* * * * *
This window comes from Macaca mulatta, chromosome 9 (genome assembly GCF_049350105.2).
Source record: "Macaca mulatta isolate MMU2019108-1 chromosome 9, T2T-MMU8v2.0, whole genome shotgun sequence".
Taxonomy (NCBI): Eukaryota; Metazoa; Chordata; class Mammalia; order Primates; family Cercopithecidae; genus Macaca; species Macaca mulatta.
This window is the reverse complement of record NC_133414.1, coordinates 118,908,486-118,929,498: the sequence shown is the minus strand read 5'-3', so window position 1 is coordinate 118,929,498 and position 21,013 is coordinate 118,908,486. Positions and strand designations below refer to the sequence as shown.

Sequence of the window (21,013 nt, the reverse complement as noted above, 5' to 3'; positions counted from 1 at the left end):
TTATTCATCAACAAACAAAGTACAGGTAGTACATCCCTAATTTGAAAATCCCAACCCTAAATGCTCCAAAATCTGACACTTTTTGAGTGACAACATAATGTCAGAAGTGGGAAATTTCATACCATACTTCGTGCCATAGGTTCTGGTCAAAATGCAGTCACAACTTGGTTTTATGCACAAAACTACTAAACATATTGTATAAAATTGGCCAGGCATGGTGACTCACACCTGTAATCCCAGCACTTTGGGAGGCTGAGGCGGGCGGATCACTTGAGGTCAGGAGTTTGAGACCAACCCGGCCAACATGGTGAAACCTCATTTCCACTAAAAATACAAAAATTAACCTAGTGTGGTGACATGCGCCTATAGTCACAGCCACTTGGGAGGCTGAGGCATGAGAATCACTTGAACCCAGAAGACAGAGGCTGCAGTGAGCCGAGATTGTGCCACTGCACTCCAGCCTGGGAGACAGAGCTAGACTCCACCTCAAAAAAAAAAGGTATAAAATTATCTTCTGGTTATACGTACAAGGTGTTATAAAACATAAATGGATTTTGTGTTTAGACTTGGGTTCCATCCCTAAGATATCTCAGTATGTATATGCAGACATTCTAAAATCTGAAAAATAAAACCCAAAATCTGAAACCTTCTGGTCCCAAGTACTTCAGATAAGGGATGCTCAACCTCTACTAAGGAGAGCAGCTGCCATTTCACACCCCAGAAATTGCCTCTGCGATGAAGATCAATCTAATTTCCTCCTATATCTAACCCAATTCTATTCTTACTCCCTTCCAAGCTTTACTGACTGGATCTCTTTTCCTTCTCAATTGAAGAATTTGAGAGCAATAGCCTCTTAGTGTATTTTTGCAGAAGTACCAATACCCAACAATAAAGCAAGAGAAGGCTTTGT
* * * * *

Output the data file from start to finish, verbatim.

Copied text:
This window comes from Macaca mulatta, chromosome 9 (genome assembly GCF_049350105.2).
Source record: "Macaca mulatta isolate MMU2019108-1 chromosome 9, T2T-MMU8v2.0, whole genome shotgun sequence".
Taxonomy (NCBI): Eukaryota; Metazoa; Chordata; class Mammalia; order Primates; family Cercopithecidae; genus Macaca; species Macaca mulatta.
This window is the reverse complement of record NC_133414.1, coordinates 118,908,486-118,929,498: the sequence shown is the minus strand read 5'-3', so window position 1 is coordinate 118,929,498 and position 21,013 is coordinate 118,908,486. Positions and strand designations below refer to the sequence as shown.

Sequence of the window (21,013 nt, the reverse complement as noted above, 5' to 3'; positions counted from 1 at the left end):
TTATTCATCAACAAACAAAGTACAGGTAGTACATCCCTAATTTGAAAATCCCAACCCTAAATGCTCCAAAATCTGACACTTTTTGAGTGACAACATAATGTCAGAAGTGGGAAATTTCATACCATACTTCGTGCCATAGGTTCTGGTCAAAATGCAGTCACAACTTGGTTTTATGCACAAAACTACTAAACATATTGTATAAAATTGGCCAGGCATGGTGACTCACACCTGTAATCCCAGCACTTTGGGAGGCTGAGGCGGGCGGATCACTTGAGGTCAGGAGTTTGAGACCAACCCGGCCAACATGGTGAAACCTCATTTCCACTAAAAATACAAAAATTAACCTAGTGTGGTGACATGCGCCTATAGTCACAGCCACTTGGGAGGCTGAGGCATGAGAATCACTTGAACCCAGAAGACAGAGGCTGCAGTGAGCCGAGATTGTGCCACTGCACTCCAGCCTGGGAGACAGAGCTAGACTCCACCTCAAAAAAAAAAGGTATAAAATTATCTTCTGGTTATACGTACAAGGTGTTATAAAACATAAATGGATTTTGTGTTTAGACTTGGGTTCCATCCCTAAGATATCTCAGTATGTATATGCAGACATTCTAAAATCTGAAAAATAAAACCCAAAATCTGAAACCTTCTGGTCCCAAGTACTTCAGATAAGGGATGCTCAACCTCTACTAAGGAGAGCAGCTGCCATTTCACACCCCAGAAATTGCCTCTGCGATGAAGATCAATCTAATTTCCTCCTATATCTAACCCAATTCTATTCTTACTCCCTTCCAAGCTTTACTGACTGGATCTCTTTTCCTTCTCAATTGAAGAATTTGAGAGCAATAGCCTCTTAGTGTATTTTTGCAGAAGTACCAATACCCAACAATAAAGCAAGAGAAGGCTTTGT